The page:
AI Rising Review – Has Space Ever Felt So Dirty?
Take any porn movie and you can be sure there’ll be some plumber who not only tries to repair the drain, but also will examine the installation of the innocent housewife. A solid storyline with inventive twists and turns isn’t the most important thing in such films. That’s nothing new. And you can say the same thing about A.I. Rising.
Only this movie is a kind of a soft-sex version where you see Stoya more naked than dressed. Not that there’s much to see because she isn’t exactly blessed with voluptuous curves. Apparently, she’s a porn actress herself so she didn’t have any problems with parading around naked and acting in steamy love scenes.
But after 40 minutes, I started to wonder if something was going to happen. Because there’s no real variety. First a bit of psychological talking between Milutin (Sebastian Cavazza) and the android Nimani 1345 (Stoya). Then intense and titillating images of their love games. And then Stoya has to recharge her batteries by standing in a niche naked (of course). And this cycle repeats itself several times. To me, Stoya was a sort of humanized dildo. Charge it regularly and then use it to satisfy your indomitable desires. But just like porn, it’s monotonous and annoying after a while.
The ultimate goal of the trip to Alpha Centauri isn’t entirely clear.
Milutin apparently has to install “Juche” there. A kind of ideology for experts. It seems to me it’s something abstract. However, it’s becoming clear during Milutin’s conversation with a social engineer from Elderlezi Corporation, that it’s going to be a miserably long trip. That is why Nimani is involved. An android with customizable moods and with advanced artificial intelligence. In the first instance, her function is to be a companion to make the long journey more bearable (and pleasant, of course). After a while, however, it seems more likely that she’s there to dampen Milutin’s animal drive and instincts.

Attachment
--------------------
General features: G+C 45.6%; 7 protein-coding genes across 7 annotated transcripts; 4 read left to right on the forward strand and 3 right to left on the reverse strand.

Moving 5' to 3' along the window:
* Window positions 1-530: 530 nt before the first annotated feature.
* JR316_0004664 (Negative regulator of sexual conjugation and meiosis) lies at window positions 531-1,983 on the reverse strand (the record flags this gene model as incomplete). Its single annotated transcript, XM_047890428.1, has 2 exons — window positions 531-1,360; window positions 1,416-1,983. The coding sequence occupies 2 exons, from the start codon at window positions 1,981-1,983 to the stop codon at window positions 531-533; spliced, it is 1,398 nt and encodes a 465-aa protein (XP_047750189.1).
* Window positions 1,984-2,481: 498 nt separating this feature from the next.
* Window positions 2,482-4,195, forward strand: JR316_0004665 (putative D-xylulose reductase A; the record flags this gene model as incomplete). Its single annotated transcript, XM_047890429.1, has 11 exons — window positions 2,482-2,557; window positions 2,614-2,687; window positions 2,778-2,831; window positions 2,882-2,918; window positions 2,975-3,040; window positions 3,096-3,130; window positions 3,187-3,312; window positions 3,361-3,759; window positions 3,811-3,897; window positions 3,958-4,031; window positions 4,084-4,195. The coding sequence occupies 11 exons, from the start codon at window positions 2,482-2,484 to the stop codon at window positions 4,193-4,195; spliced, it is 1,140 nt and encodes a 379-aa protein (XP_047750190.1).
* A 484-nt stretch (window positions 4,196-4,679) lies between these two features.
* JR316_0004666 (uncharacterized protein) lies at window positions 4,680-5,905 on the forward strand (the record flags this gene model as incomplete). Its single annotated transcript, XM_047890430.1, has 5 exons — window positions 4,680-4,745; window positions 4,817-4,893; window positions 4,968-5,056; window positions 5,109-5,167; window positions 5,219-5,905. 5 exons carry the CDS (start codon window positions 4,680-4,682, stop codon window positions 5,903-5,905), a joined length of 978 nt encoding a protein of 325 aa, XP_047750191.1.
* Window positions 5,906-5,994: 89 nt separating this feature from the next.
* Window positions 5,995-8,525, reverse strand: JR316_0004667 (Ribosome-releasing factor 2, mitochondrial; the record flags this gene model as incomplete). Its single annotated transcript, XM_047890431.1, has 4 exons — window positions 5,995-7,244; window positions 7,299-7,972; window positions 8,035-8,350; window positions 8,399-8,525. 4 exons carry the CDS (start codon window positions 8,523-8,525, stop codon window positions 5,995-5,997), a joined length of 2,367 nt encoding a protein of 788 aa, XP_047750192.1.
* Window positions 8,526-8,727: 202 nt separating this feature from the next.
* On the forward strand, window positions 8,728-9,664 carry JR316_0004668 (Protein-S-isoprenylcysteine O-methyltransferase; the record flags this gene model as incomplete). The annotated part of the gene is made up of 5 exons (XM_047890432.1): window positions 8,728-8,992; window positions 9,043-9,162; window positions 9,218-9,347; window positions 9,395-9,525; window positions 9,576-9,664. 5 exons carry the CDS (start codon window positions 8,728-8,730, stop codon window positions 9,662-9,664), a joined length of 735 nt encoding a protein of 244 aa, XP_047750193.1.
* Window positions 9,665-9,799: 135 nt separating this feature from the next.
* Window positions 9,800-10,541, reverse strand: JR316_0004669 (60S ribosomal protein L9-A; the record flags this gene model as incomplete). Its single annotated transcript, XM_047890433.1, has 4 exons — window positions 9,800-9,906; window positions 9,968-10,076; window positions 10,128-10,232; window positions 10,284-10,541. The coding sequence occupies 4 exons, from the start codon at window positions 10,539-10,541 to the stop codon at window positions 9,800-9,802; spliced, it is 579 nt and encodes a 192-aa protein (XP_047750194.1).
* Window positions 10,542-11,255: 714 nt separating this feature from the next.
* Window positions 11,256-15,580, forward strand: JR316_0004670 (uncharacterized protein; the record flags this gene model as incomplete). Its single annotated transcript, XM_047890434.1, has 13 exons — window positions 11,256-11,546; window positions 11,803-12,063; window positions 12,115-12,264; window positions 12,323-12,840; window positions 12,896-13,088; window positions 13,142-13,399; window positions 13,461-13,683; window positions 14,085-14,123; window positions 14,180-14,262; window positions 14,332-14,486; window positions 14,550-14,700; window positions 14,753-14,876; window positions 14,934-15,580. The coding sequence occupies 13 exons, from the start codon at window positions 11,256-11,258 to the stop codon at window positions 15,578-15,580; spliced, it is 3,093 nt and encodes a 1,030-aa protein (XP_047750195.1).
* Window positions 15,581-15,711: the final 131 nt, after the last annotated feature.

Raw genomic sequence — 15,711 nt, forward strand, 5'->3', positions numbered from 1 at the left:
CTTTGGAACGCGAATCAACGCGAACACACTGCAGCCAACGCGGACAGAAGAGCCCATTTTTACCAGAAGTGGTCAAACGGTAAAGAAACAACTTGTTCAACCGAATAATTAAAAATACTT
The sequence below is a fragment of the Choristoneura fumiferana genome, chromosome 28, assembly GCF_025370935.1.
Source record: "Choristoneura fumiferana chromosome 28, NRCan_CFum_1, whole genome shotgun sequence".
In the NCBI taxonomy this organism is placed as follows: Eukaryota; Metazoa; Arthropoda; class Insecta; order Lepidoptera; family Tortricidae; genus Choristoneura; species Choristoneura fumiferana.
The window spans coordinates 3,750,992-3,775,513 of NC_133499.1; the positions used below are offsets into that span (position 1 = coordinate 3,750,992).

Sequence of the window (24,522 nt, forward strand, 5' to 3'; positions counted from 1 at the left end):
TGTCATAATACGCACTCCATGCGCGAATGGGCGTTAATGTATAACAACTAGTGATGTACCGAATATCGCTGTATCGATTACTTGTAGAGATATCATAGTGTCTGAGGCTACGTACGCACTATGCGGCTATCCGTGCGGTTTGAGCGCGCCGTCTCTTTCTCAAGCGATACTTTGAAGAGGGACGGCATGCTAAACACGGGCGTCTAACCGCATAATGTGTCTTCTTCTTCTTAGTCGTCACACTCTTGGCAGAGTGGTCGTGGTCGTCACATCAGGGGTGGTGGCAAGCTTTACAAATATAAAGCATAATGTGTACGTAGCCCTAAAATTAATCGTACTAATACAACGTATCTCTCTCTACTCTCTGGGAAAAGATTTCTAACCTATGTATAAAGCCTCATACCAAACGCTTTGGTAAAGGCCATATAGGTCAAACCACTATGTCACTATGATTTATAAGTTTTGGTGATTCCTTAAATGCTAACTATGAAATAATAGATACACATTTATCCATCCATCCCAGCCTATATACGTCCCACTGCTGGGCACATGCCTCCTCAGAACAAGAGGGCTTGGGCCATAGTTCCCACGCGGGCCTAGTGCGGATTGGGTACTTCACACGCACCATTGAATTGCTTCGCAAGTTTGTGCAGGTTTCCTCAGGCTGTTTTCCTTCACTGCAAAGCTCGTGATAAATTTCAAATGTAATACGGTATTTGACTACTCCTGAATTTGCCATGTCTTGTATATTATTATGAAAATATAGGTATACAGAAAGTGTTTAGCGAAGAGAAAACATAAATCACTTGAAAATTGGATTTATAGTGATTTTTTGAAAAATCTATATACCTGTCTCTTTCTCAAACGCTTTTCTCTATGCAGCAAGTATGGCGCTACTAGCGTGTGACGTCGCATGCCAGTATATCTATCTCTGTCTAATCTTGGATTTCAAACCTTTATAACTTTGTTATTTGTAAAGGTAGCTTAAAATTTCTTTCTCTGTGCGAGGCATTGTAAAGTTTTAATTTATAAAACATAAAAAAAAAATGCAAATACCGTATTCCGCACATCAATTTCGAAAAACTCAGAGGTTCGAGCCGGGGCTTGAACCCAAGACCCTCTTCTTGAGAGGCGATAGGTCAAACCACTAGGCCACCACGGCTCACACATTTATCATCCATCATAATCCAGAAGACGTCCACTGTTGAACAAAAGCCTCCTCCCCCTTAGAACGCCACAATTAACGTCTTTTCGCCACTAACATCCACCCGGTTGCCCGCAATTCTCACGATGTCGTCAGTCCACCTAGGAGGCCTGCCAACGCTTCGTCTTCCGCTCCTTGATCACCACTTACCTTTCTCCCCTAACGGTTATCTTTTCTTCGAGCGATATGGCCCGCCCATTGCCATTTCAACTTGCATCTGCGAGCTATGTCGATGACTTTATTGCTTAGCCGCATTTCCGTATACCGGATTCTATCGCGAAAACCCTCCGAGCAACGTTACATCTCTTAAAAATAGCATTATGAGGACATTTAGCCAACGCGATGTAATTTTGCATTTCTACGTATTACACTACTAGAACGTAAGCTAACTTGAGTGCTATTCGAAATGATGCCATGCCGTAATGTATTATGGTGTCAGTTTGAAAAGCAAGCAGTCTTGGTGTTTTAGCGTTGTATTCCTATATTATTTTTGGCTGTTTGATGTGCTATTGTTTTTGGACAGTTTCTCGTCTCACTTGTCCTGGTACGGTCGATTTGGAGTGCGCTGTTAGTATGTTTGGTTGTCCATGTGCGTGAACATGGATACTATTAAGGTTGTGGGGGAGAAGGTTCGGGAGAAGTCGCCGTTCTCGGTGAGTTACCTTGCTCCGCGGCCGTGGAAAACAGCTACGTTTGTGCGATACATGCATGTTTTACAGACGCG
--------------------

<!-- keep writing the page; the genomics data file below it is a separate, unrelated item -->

Her main task, however, is to keep everything under control (both the spaceship and the commander) so that the mission is brought to a successful conclusion. Now, if you look at the design and layout of the spaceship, it’s a good thing she went along as a playtoy. I fear that Milutin would otherwise be bored to death.
The spaceship certainly doesn’t look like the Enterprise. It is more like a steel colossus without a luxurious interior. The rusty looking steel walls do not look particularly cozy. The austere design is fairly depressing. It looks like a factory. Even the entire cockpit is limited to two solitary driver’s seats and a bunch of futuristic looking monitors. There’s no holodeck, bar, or leisure space. The only physical effort and entertainment there is for Milutin takes place in the bedroom.
But if you break through the erotic aspect, you will see that this Serbian SF also wants to address a more profound subject.
The interaction between a person and an artificial creation. Not that they tread new ground here because this same subject was also the basis of films such as Ex Machina, Uncanny, The Machine, Zoe, and to a lesser extent Her. Also, the phenomenon of a non-human creation gaining awareness is dealt with. But the central theme (and perhaps the most fascinating one) is the emotional relationship between man and machine.
At first sight, Milutin appears to be an emotionless, anti-pathetic person, who in the first instance doesn’t want any female company. However, as soon as he realizes the benefits, his obsessive and manipulative behavior begins and he uses (even abuses) the android. To his surprise, however, the lust turns into passion, which leads to anxiety, sadness, and even self-sacrifice.